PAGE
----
- Also, 23% of people consider the gifts they buy for Valentine’s day, depending on recommendations.
Influence on Purchases Through Word-of-Mouth Statistics
- Word-of-mouth is directly responsible for 90% of all purchases.
- 23% of Singaporean shoppers bought something in a physical store in 2019 based on a friend’s recommendation.
- 37% of Americans decided on which restaurant to eat at based on word-of-mouth recommendations.
- Likewise, 31% of electronics purchases are heavily influenced by word-of-mouth recommendations.
- 20% of North Americans who became aware of a product through word-of-mouth made the purchase instantaneously.
- Over half of craft beer drinkers in the U.K. said they would buy a beer they’ve never tried if friends recommended it.
How Customer Service Drives Word-of-Mouth Statistics
- If a customer feels satisfied with their interaction with your business, 96% will return and will be more likely to tell the people around them.
- On average, customers who have their problems resolved by a business will tell four to six people about their positive experience.
- Customer loyalty, in most cases, is worth ten times more than a single purchase.
- Brands that offer positive experiences receive three times more word-of-mouth than brands that offer dull experiences.
- The average customer who has a bad experience tells eight to 16 people about it.
- Customers who have a second bad experience with a business will tell over 20 people.
Word-of-Mouth for Small Business Statistics
- Most businesses become aware of new artificial intelligence technologies from colleagues, networking, and seeing other companies use them.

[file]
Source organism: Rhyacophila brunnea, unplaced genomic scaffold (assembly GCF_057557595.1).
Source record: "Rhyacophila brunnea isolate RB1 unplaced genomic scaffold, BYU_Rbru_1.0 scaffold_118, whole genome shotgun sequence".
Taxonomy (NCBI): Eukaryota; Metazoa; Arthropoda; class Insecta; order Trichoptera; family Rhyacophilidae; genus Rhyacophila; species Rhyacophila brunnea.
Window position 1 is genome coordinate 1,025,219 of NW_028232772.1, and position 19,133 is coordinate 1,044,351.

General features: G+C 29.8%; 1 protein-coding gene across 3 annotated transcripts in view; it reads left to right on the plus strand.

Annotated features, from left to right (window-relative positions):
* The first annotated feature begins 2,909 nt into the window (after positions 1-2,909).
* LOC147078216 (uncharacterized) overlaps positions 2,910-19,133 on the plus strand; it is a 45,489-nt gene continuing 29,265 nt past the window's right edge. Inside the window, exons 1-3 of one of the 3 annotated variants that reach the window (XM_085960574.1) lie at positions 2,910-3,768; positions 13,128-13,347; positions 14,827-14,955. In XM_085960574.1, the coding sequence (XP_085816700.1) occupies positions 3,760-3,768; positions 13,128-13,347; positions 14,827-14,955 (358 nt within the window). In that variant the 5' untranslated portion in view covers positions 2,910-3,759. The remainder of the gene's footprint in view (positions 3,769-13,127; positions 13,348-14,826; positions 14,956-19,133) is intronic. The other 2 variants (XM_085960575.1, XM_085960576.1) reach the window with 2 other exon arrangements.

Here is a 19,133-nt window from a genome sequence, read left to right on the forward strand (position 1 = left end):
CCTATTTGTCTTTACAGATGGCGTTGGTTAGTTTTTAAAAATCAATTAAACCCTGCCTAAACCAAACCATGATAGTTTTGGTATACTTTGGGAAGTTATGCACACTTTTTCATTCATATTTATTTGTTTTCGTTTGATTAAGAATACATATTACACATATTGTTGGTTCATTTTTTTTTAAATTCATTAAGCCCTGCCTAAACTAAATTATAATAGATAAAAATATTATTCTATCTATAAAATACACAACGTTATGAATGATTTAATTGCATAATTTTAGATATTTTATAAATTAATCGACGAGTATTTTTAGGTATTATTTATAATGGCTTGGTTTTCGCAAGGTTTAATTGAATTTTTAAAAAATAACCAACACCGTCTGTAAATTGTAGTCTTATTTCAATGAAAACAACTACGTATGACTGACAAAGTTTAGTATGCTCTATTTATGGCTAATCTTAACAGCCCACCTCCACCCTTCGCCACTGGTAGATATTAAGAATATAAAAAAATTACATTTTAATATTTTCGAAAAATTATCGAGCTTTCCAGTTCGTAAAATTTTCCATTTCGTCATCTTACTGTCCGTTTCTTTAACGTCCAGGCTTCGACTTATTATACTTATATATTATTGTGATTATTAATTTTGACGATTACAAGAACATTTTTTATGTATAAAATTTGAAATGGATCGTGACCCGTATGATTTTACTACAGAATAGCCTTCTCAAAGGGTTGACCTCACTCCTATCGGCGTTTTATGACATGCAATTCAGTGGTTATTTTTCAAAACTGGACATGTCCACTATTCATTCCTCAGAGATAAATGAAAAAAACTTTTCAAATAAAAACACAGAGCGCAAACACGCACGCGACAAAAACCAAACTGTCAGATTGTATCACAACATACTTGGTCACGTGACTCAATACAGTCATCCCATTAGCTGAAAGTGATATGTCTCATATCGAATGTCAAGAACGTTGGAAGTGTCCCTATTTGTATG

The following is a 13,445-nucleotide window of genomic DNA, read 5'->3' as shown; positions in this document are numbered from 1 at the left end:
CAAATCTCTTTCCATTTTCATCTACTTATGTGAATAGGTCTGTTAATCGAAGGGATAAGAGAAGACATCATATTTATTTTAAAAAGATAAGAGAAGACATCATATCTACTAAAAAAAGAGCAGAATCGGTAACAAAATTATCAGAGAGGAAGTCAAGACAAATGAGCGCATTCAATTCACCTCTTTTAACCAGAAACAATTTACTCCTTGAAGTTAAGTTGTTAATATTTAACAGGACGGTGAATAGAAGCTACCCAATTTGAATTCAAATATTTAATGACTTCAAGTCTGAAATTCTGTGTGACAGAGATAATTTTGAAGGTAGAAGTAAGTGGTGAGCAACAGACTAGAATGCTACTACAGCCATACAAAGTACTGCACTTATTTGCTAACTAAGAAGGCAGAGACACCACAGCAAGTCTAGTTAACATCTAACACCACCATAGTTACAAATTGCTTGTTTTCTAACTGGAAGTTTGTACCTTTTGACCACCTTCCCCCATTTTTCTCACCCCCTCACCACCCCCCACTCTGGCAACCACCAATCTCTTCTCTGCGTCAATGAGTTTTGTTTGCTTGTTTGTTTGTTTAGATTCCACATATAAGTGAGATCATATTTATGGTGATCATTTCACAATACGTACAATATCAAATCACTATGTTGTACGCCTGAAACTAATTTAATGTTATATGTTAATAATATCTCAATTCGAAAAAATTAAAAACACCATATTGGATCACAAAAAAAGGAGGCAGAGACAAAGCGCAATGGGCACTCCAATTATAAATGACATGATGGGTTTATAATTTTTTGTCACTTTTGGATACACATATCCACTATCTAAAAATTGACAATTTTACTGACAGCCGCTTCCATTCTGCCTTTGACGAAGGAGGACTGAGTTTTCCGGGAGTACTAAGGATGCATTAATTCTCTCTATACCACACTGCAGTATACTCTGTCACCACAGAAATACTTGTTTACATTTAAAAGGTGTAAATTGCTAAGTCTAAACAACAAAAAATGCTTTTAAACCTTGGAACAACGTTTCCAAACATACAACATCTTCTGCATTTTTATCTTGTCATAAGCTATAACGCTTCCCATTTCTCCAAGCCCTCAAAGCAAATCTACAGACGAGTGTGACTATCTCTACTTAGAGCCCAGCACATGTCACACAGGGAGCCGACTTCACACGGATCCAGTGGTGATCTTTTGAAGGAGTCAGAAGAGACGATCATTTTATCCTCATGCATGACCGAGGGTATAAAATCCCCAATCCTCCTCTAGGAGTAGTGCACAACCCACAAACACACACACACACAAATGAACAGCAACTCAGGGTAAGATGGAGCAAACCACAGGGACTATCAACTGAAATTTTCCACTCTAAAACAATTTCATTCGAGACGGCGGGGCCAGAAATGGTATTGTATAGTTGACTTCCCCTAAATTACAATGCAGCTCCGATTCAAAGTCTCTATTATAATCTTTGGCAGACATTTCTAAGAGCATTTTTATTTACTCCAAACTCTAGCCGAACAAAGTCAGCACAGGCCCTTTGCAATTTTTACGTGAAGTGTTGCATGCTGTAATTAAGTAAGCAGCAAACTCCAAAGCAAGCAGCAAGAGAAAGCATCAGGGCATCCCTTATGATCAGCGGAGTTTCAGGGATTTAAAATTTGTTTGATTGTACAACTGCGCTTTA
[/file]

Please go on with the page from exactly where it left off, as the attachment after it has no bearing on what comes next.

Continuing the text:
- 8% of B2B marketers find word-of-mouth marketing effective in promoting live events for marketing purposes.
- Word-of-mouth counts as one of the top traffic sources for small businesses that do affiliate marketing.
- 20% of businesses plan to use word-of-mouth marketing in their yearly marketing strategy.
- 65% of businesses use word-of-mouth recommendations to recruit for open positions.
- Word-of-mouth can be an extremely powerful marketing tool for small businesses. A mosquito fumigation service said 76% of their clients come from word-of-mouth recommendations.
- When buying business software, 46% of small businesses choose based on colleagues’ recommendations and other companies in the industry.
- In the U.S., word-of-mouth marketing is in 48% of businesses ’ best marketing tools.
Organic vs. Non-Organic Word-of-Mouth
What marketers need to understand is that there are two ways you can create WOM.
Organic WOM simply starts by consistently giving customers great experiences with your brand. From there, you can let the rest take care of itself.
On the other hand, if your business isn’t getting enough organic WOM, you can generate amplified WOM through marketing campaigns.
A common strategy for creating campaigns is finding brand advocates, a.k.a, people who actively promote your product with their networks (mostly on social media platforms).
Tinder is an excellent example of a WOM marketing campaign. When the app went live in 2012, they relied completely on brand ambassadors to spread the word. Thanks to WOM, they already had 50 million users just two years after launching.
Using influencers to spread the word about your brand is another effective WOM marketing strategy.
Audible worked with influencers to target YouTube users. By using influencers from different backgrounds, they were able to target people with a variety of interests. They worked with influencers in gaming, entertainment, people and blog, film and animation, etc.
As a result, Audible reached over 123 million YouTube viewers in one single WOM marketing campaign.
While organic WOM is the best and longest-term strategy for your business, and you can be quite successful from it, you can definitely kickstart your word-of-mouth strategy by using amplified WOM.
We hope these word-of-mouth statistics helped you shape an idea of how powerful WOMM is and give you thoughts on how to use it in your business’s future.
We got our sources from Statista Premium and the following pages: